By: David Oxenford, Wilkinson Barker Knauer LLP,
The holidays are over, and while the regulation never stops, it is time to once again buckle down and look at what is on the horizon for broadcasters. While, in the next few days, we will have our typical look ahead at the broadcast regulatory agenda in Washington for the New Year, we also need to look at more immediate deadlines in the month of January. As we are at the beginning of a calendar quarter, the tenth of the month is the date for broadcasters to add their Quarterly Issues Programs Lists for the just completed quarter to their public file – whether it be the online public file for TV broadcasters and the many radio groups that have already converted to the online file, or into the paper file for those radio broadcasters waiting until the last minute before making the conversion to the online file as required by March 1. These Quarterly Issues Programs lists are the only FCC-required documents showing how a broadcaster has met its public interest obligations to serve their communities and, as we have written many times (see, for instance, here and here), the FCC considers them to be very important, and thus have led to numerous substantial fines for broadcasters who have not met the FCC’s requirements.
TV broadcasters also need to file their Children’s Television Reports with the FCC by the 10th of the month, and place information into their public file about how they complied with the commercial limits on children’s television programming. As we have written before (see our articles here and here), these, too have been the subject of numerous FCC enforcement actions when the Commission becomes aware that the reports were not filed, or were submitted late. So be sure to timely file these reports with the FCC, and place the information about compliance with the commercial limits in your online public file by the deadline.
TV stations that are being repacked to a new post-auction channel also must file their quarterly FCC Form 2100, Schedule 387 Transition Progress reports by the 10th of January. See our article here about the initial FCC reminder on these reports.
For AM broadcasters, the second window for filing for new FM translators to pair with their AM stations is open from January 25 through January 31. This window is for Class A and B AM stations who were not allowed to file in the window that opened earlier this summer but only if the stations did not buy a translator and use a 250-mile waiver in the window that the FCC had opened for moving translators last year. See our article here on this upcoming window. We would also expect to begin to see applications granted for many of the FM translator applicants that filed long-form applications last month for their translator applications filed in the window earlier this year for Class C and D AM stations. And keep in mind that, in connection with the upcoming window, there will be a freeze on the filing of minor change applications for FM translators, FM booster stations and low power FM stations from January 18-31.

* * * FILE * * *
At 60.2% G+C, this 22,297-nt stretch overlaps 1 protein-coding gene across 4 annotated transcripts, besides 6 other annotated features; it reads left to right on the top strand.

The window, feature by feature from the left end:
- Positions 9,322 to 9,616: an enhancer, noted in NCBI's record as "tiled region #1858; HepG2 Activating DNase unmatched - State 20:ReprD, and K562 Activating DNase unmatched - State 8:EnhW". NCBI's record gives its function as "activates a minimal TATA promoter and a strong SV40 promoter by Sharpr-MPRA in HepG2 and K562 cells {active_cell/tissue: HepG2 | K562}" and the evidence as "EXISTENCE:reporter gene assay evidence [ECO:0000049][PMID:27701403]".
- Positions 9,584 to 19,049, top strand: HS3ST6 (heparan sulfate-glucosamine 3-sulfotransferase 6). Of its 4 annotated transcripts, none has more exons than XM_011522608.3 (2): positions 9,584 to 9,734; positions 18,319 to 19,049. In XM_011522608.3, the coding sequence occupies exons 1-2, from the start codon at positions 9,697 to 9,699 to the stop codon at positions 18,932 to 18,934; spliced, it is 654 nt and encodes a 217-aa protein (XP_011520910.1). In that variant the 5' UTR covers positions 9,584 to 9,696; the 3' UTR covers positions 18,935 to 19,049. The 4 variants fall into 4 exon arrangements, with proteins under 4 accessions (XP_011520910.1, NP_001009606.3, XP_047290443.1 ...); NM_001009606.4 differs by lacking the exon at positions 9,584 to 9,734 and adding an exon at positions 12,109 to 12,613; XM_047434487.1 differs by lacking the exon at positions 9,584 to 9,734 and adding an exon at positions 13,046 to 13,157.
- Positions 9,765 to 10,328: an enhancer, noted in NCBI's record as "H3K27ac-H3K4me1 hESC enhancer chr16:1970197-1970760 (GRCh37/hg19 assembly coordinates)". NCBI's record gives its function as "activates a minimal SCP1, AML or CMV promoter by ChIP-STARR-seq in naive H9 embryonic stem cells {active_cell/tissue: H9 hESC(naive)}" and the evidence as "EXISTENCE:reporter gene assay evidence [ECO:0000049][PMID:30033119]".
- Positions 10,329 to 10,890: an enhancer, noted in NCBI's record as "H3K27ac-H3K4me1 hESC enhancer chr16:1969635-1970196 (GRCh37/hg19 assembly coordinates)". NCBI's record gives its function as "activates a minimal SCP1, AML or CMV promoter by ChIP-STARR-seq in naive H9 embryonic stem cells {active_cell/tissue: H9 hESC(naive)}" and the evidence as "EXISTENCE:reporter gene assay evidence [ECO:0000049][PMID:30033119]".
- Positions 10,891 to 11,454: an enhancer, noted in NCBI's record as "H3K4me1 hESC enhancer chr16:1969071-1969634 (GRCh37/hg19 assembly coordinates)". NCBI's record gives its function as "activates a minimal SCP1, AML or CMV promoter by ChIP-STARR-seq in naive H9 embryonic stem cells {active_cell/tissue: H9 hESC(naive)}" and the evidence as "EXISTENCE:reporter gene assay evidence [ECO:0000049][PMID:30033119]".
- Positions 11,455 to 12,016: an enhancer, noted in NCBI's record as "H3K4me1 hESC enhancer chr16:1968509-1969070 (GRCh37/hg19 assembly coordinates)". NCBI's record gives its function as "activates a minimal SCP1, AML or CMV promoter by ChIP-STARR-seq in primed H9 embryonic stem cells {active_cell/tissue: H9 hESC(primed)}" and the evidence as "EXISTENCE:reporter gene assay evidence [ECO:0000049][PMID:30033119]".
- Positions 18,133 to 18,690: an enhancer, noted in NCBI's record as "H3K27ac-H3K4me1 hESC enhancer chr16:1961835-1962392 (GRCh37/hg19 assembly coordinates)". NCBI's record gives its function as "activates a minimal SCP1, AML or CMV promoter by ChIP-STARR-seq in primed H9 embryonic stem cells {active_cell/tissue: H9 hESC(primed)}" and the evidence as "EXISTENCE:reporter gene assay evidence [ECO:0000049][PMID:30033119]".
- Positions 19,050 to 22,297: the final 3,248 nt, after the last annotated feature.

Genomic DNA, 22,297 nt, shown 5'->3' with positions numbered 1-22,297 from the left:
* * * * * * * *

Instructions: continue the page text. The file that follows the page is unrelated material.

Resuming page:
The effective date of the elimination of the FCC’s main studio rules is January 8 (see our article here). So we would expect some broadcasters to begin to take advantage of the flexibility that this rule change provides as to the location and staffing of their station operations. Obviously, station operators still need to serve the public interest in their communities (and demonstrate it in the Quarterly Issues Programs Lists mentioned above), but their local studio and staffing requirements will disappear as of January 8.
For broadcasters who stream their signals on the Internet and other webcasters, as we wrote here, January 1 brings higher royalties to be paid to SoundExchange, as the royalties set by the Copyright Royalty Board at the end of 2015 for the period from 2016 through the end of 2020 have been adjusted for inflation. Also, under many of the royalty regimes in place under the CRB decision, minimum fees for the year must be paid to SoundExchange by the end of the month.
As in any month, these are just some of the highlights on the regulatory calendar. Every station should be on alert to make sure that they address those compliance issues that need to be addressed, when they need to be addressed, to avoid regulatory issues down road.
David Oxenford is MAB’s Washington Legal Counsel and provides members with answers to their legal questions with the MAB Legal Hotline. Access information here. (Members only access).
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